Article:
“We could be looking at a price war,” he said. “If the yen stays where it is at and competitive pressure does as well, we could be looking at a more widespread battle for buyers.”
Nissan’s Munoz denied that the yen has anything to do with the price cuts, saying that four of the seven affected models are made in North America. Only the Juke, Rogue and Murano are made in Japan, and their sales are small compared with the other models.
Nissan makes about 75% of its cars sold in the U.S. in North America, and that should rise to 89% by the end of next year when the company shifts production of the Rogue and Murano.
Nissan isn’t the first automaker to cut prices this year. In January General Motors trimmed $300 to $770 off the sticker price of its slow-selling midsize Chevrolet Malibu.
At this exact moment, thousands of parents are thinking about hitting the highway for a family road trip this summer. Destination? Anywhere but here. It’s an exciting prospect for kids, but it’s also fraught with difficulties, including sudden back-seat fights and frequent retreats to the iPod Zone.
Kids think road trips are cool, at least in theory. The mere suggestion that the family might be heading out on a week long odyssey usually ignites serious excitement. As soon as the wheels roll, of course, the anticipation instantly morphs into “Are we there yet?” The challenge parents face is to keep the excitement and sense of wonder alive, even on the long, potentially boring stretches.
Here are 12 tips gleaned from my own childhood memories and from conversations with parents, children and grown-up kids with road-tripping pasts.
Dredge up some family lore. Think of your road trip as a time to share some “family lore.” Every family has its own oral history, and road trips offer lots of together time, making them ideal occasions for storytelling. Dredge up those old favorite songs and games, too. As a child, I was an impatient traveler, and I am sure my folks find it amusing that I now make my living writing about the “magic” of taking road trips, but much of my enthusiasm for the road comes from those early family jaunts. Not only do I love the driving and the scenery, I can also sing dozens of vintage songs, play every car game known to man, and tell all the old stories passed down through generations of my family. I’m sure I whined, “Are we there yet?” often enough to drive my parents nuts, but those aren’t the memories that linger.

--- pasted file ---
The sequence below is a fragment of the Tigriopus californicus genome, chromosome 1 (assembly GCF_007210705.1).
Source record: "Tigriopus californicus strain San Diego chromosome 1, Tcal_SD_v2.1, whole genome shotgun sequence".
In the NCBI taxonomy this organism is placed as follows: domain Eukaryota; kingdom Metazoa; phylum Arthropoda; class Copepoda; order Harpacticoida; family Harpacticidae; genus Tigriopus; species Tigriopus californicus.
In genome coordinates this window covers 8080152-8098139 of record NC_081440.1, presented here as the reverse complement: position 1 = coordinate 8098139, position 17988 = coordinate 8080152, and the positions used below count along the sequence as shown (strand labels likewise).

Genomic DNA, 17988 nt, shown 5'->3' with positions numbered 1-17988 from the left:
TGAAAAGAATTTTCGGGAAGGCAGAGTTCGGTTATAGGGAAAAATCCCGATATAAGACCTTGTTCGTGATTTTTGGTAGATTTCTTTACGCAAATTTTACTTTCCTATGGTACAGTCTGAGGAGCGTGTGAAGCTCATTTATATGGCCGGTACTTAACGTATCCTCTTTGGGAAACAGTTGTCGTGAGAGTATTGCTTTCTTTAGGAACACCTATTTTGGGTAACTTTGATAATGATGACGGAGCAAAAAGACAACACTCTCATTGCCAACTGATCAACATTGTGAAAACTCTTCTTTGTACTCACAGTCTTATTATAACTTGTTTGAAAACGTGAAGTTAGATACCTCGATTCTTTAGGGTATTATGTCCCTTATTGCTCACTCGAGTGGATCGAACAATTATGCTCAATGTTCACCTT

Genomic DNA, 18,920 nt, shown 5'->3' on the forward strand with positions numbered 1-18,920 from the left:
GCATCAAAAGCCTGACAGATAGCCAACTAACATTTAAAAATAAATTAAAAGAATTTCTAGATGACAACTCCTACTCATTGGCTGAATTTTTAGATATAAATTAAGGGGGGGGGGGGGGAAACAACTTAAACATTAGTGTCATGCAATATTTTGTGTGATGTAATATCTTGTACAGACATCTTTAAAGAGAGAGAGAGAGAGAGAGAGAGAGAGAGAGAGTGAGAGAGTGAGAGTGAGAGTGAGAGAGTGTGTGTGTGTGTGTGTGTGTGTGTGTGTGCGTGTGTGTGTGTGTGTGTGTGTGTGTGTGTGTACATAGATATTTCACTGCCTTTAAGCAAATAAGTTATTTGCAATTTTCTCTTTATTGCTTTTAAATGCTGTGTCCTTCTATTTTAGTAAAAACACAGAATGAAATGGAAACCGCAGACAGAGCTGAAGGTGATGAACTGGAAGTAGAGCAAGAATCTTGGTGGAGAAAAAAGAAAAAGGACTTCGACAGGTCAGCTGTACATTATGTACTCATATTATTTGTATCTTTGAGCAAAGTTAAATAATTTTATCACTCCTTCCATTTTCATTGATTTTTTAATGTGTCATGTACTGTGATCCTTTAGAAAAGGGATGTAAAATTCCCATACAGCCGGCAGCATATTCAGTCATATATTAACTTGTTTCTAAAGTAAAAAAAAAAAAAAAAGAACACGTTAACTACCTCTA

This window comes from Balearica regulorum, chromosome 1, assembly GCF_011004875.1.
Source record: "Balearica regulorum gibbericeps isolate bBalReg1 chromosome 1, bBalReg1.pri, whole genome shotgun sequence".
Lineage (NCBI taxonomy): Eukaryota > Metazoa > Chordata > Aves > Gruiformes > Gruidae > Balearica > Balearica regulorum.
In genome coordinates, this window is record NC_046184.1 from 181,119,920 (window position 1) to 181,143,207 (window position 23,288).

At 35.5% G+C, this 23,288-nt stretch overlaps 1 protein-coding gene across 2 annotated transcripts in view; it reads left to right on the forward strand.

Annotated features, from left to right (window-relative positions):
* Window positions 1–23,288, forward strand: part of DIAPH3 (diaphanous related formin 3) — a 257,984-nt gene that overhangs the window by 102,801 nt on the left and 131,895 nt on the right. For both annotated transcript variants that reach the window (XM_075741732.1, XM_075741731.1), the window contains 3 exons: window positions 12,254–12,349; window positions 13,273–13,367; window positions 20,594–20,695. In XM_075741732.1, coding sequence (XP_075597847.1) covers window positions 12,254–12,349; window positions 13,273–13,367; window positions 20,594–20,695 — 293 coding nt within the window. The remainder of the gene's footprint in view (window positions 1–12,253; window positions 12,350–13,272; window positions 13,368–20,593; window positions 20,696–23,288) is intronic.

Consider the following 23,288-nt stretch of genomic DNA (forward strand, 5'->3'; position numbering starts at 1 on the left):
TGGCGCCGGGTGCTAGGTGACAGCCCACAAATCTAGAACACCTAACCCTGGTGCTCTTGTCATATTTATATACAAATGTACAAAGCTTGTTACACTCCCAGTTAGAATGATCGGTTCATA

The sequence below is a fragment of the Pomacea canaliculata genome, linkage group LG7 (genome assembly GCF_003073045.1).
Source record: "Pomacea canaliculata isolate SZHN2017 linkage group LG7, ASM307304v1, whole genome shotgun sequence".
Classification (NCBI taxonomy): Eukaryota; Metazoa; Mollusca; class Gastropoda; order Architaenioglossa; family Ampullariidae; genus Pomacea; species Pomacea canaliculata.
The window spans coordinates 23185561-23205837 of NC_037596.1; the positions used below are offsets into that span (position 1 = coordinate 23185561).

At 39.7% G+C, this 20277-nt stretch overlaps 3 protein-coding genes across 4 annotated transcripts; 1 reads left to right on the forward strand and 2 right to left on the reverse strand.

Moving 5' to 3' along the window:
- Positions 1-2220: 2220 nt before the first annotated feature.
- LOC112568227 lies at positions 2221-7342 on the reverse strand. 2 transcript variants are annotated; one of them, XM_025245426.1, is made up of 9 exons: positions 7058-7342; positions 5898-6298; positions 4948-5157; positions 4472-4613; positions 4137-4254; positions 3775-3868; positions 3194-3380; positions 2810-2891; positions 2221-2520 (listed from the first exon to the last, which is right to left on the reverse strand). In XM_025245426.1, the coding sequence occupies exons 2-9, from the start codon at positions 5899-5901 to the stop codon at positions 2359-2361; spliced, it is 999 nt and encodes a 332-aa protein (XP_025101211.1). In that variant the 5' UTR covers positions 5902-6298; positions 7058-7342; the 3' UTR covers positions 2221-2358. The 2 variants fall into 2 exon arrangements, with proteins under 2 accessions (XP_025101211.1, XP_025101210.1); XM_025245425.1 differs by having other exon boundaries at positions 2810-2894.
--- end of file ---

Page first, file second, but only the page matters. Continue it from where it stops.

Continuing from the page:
Brush up on your history and geology. Another gift you can give your children is a basic appreciation for the history and geology of the areas you travel through. Even if they grumble, squirm and roll their eyes, they’ll listen. I’m not the only one who can attest to the lifelong value of such discussions, including the sense of personal patriotic pride that arises from actually seeing purple mountains majesty, fruited plains and spacious skies. As an adult, I’ve became aware of just how precious this brand of knowledge is, and I now consider those family road trips some of the best education I received during my first 16 years on the planet.
Get low-tech. Which leads me to my next topic: DVD players, iPods and other electronic gadgets Call me a curmudgeon, but if these devices are used too often on a road trip, you might as well stay home. Nothing insulates people from their surroundings better than ear buds and a video screen. Take electronic gear along if you must, but limit its use if you want to create lasting road trip memories.
Hold a family planning session. Get a big map and plenty of highlighter markers, and then talk about the cool places that would appeal to all members of the trip. Gather information about your route from guidebooks and the Web. Discuss the scope of each traveling day, including how much time in the saddle and how much spent sightseeing and hanging out by the pool. Consider making each child responsible for a one day’s stopping places and restaurants. Including everyone in the planning process invests everyone in the trip and helps ensure a fun adventure for all. One of the most important topics to cover in the planning session is how often the kids will be able to rotate into the front seat. Make the right front seat, the “official navigator’s seat” and whoever is sitting there is designated as being “in charge” (at least for a few moments). The real treat is that it is much easier to see from the front seat and gets everyone involved. Of course, very young children should not be in the front seats because of the inherent air-bag dangers.